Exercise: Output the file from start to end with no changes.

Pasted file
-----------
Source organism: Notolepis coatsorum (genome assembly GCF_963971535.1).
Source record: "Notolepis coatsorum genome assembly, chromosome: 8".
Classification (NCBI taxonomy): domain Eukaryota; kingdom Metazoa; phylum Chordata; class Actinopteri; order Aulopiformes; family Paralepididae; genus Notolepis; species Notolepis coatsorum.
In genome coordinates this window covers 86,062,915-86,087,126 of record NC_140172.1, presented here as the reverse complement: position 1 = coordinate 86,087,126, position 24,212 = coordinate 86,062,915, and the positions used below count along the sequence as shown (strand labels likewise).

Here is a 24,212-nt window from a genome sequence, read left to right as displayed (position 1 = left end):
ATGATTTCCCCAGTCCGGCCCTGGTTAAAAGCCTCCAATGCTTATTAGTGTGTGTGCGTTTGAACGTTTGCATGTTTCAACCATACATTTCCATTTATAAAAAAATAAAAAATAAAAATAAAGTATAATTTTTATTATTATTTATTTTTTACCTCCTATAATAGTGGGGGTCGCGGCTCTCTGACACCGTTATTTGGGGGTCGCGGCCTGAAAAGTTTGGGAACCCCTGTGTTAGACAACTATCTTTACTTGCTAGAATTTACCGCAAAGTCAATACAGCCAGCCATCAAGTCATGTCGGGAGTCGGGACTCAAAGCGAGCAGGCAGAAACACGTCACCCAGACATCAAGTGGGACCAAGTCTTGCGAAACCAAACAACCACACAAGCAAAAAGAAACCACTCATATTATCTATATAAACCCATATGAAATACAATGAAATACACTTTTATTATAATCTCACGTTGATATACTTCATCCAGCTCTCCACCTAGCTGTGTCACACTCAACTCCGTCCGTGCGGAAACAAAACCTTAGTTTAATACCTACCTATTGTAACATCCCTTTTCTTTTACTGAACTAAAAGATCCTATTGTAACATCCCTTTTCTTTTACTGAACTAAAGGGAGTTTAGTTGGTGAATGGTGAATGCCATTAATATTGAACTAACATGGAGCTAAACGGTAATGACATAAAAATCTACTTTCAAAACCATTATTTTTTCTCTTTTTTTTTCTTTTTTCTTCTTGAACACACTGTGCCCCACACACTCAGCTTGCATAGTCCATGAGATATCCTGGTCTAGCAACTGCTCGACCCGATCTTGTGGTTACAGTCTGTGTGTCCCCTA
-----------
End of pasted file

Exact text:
Source organism: Notolepis coatsorum (genome assembly GCF_963971535.1).
Source record: "Notolepis coatsorum genome assembly, chromosome: 8".
Classification (NCBI taxonomy): domain Eukaryota; kingdom Metazoa; phylum Chordata; class Actinopteri; order Aulopiformes; family Paralepididae; genus Notolepis; species Notolepis coatsorum.
In genome coordinates this window covers 86,062,915-86,087,126 of record NC_140172.1, presented here as the reverse complement: position 1 = coordinate 86,087,126, position 24,212 = coordinate 86,062,915, and the positions used below count along the sequence as shown (strand labels likewise).

Here is a 24,212-nt window from a genome sequence, read left to right as displayed (position 1 = left end):
ATGATTTCCCCAGTCCGGCCCTGGTTAAAAGCCTCCAATGCTTATTAGTGTGTGTGCGTTTGAACGTTTGCATGTTTCAACCATACATTTCCATTTATAAAAAAATAAAAAATAAAAATAAAGTATAATTTTTATTATTATTTATTTTTTACCTCCTATAATAGTGGGGGTCGCGGCTCTCTGACACCGTTATTTGGGGGTCGCGGCCTGAAAAGTTTGGGAACCCCTGTGTTAGACAACTATCTTTACTTGCTAGAATTTACCGCAAAGTCAATACAGCCAGCCATCAAGTCATGTCGGGAGTCGGGACTCAAAGCGAGCAGGCAGAAACACGTCACCCAGACATCAAGTGGGACCAAGTCTTGCGAAACCAAACAACCACACAAGCAAAAAGAAACCACTCATATTATCTATATAAACCCATATGAAATACAATGAAATACACTTTTATTATAATCTCACGTTGATATACTTCATCCAGCTCTCCACCTAGCTGTGTCACACTCAACTCCGTCCGTGCGGAAACAAAACCTTAGTTTAATACCTACCTATTGTAACATCCCTTTTCTTTTACTGAACTAAAAGATCCTATTGTAACATCCCTTTTCTTTTACTGAACTAAAGGGAGTTTAGTTGGTGAATGGTGAATGCCATTAATATTGAACTAACATGGAGCTAAACGGTAATGACATAAAAATCTACTTTCAAAACCATTATTTTTTCTCTTTTTTTTTCTTTTTTCTTCTTGAACACACTGTGCCCCACACACTCAGCTTGCATAGTCCATGAGATATCCTGGTCTAGCAACTGCTCGACCCGATCTTGTGGTTACAGTCTGTGTGTCCCCTA